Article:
Allison Markin is the food and libations columnist for the Penticton Western News. Western News file photo

Okanagan Taste: The rise of the community dinner

Allison Markin is the food and libations columnist for the Penticton Western News

Call it a community, communal, family, or long-table dinner, more of these events are becoming a regular occurrence in Okanagan wine country.

A “traditional” winemaker’s dinner may be what you’re used to. Sometimes on site at a winery, but more often than not, hosted at a restaurant, these are generally the more formal dinners we see throughout the year. A multi-course, plated dinner, with wine pairings, served at smaller, intimate tables.

But there was a change not so long ago, when these “formal” dinners began to take place at long tables instead of your usual two or four seater with people you know. The long table certainly makes for dramatic Instagram photos, but dinners were still plated and dishes were served individually. And, you probably sat in a quadrant of the long table with people you knew.

Then, another change. Along with the long table, came family-style serving, which I first experienced at an event catered by Joy Road Catering. If you wanted a dish, you had to converse with strangers; pass the chicken please!

Now, a number of eateries offer this, and it can be a fantastic deal. And as you’re discussing who gets the last piece of Artic Char Gravlax, a dish served recently at a Thursday night community dinner at Liquidity Bistro (running till mid-June, three courses plus a wine pairing, plus a canapé for a mere $35 per person), you may find out that the couple across from you is experiencing the trials and tribulations of raising ostriches. The menu changes each week.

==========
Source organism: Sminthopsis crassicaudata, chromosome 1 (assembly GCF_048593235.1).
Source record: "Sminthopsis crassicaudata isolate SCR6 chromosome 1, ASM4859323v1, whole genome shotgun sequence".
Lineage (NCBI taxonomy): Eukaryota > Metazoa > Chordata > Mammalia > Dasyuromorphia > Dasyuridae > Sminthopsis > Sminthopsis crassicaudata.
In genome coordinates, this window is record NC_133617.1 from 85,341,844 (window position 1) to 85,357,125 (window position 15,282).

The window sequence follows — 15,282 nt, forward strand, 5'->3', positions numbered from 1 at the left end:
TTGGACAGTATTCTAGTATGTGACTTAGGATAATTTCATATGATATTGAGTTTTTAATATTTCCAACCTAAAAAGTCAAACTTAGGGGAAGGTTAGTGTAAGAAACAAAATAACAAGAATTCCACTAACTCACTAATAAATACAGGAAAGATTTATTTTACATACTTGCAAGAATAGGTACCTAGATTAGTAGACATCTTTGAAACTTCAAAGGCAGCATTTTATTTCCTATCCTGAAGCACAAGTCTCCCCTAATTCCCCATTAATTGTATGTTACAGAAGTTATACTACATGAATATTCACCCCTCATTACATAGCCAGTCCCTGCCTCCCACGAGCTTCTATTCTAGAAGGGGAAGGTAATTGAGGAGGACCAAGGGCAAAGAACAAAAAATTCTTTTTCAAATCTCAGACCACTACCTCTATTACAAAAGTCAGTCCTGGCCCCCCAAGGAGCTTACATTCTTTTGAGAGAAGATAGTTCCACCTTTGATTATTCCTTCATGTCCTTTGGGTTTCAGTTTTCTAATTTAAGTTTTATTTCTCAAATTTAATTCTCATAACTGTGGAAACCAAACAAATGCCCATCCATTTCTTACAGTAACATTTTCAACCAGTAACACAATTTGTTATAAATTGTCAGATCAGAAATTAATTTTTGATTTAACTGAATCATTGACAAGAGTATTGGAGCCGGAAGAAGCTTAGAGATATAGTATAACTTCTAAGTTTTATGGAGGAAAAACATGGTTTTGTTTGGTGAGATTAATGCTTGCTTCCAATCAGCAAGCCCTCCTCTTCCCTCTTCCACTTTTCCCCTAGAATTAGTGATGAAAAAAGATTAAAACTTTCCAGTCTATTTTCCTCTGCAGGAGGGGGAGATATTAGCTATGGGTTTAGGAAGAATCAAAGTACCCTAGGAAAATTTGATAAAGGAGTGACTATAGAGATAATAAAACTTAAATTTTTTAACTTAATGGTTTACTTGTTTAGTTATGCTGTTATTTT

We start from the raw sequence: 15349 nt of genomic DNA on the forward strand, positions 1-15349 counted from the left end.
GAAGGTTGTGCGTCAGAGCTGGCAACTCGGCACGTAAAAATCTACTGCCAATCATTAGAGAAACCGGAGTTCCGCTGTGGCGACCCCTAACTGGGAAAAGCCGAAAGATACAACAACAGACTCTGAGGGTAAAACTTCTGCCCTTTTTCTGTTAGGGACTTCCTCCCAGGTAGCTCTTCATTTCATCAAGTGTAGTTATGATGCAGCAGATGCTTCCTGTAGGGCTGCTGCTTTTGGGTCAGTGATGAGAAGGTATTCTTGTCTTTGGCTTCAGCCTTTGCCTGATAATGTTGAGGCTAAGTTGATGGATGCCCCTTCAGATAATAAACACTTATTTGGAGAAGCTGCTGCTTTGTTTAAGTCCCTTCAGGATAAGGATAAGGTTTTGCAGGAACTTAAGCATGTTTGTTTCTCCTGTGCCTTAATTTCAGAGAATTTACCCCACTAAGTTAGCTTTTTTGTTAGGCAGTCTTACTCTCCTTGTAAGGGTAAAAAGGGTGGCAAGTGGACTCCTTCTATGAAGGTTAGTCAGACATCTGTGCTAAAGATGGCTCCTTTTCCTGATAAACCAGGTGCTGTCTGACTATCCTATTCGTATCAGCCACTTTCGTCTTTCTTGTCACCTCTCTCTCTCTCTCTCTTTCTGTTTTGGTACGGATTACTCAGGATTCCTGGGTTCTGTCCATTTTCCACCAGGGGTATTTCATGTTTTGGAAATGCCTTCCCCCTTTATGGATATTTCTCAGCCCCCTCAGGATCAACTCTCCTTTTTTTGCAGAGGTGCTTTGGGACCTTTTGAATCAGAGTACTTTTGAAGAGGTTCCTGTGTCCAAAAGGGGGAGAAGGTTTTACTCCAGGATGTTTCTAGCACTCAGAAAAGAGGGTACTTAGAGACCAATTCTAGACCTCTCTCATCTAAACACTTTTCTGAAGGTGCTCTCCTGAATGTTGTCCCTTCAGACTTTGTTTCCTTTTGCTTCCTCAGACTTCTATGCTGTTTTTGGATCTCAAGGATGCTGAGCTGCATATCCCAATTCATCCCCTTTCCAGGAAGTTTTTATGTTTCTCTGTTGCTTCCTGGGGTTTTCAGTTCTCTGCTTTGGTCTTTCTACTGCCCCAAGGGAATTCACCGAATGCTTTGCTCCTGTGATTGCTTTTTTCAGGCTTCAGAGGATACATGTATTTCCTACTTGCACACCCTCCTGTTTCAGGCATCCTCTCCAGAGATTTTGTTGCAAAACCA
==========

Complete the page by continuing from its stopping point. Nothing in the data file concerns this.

Miradoro at Tinhorn Creek offers a communal dinner each Tuesday night, with themes such as the food of Rome, Lebanon, or sustainable seafood. Also great value at $35 per person at a restaurant that consistently ranks at the top of winery restaurant lists.

Family Dinners take place at Front Street Brasserie in Downtown Penticton on the third Wednesday of the month, and are typically booked well in advance at the charming French bistro. When it’s warm(er), they will move outside. Dinner is usually paired with a local winery.

The vibe of these dinners suits the Okanagan — casual, talkative, but with the amazing food and libations you might not get at home on a Monday night with your actual family.

Save the Date

April 15, Liquidity Winery, Okanagan Falls: Have brunch at the bistro, then take in the Adult Easter Egg Hunt in the vineyard. Find an egg, win prizes!

April 15, Penticton: Perseus Winery hosts the Sip & Shop Market. Shop local vendors and their handmade products while sipping on wine, admission is free but there is a raffle supporting OSNS.

April 16, Kaleden: Easter Brunch Buffet presented by Flambé Catering at the historic 1912, from 10am to 1 p.m. $30 per person. Live music by Aidan Mayes. Reservations, call or text 250-486-8939.

April 22, Penticton: The Penticton Farmers’ Market returns for the season, 8:30 a.m. to 1 p.m. in the 100 block of Main Street.

April 19-23, Osoyoos: Multiple events form the Osoyoos Oyster Festival, featuring dining, tastings, various libations. Weekend passes, and accommodation and VIP packages are available, as well as a shuttle service.

April 22, Kelowna: Quails’ Gate hosts an Earth Day Dinner, dine by candlelight in the private Barrel Room on a four-course farm-to-table menu.

April 22, Oliver: An Exploration in Riesling at Culmina Family Estate Winery. Taste current and library releases.—An-Exploration-in-Riesling

April 23, Oliver: Fairview Mountain Golf Club hosts a dinner with Borderline Whisky Enthusiasts. Eight whiskies from around the world.

April 28, Kelowna: The B.C. Bacon & Cider Festival, supporting Okanagan College Culinary Students, is at Laurel Packing House.

May 6, Penticton: First event of its kind, The Tasty Chain takes you on a bike ride of 14km (longer if you wish) to three boutique wineries near Naramata and the KVR trail, complete with food pairings, ending with lunch at JoieFarm. Presented by the Penticton and Area Cycling Association, this is a fundraiser for youth cycling development.

Allison Markin is the food and libations columnist for the Penticton Western News. She can be reached at and on Twitter @OkanaganTaste.

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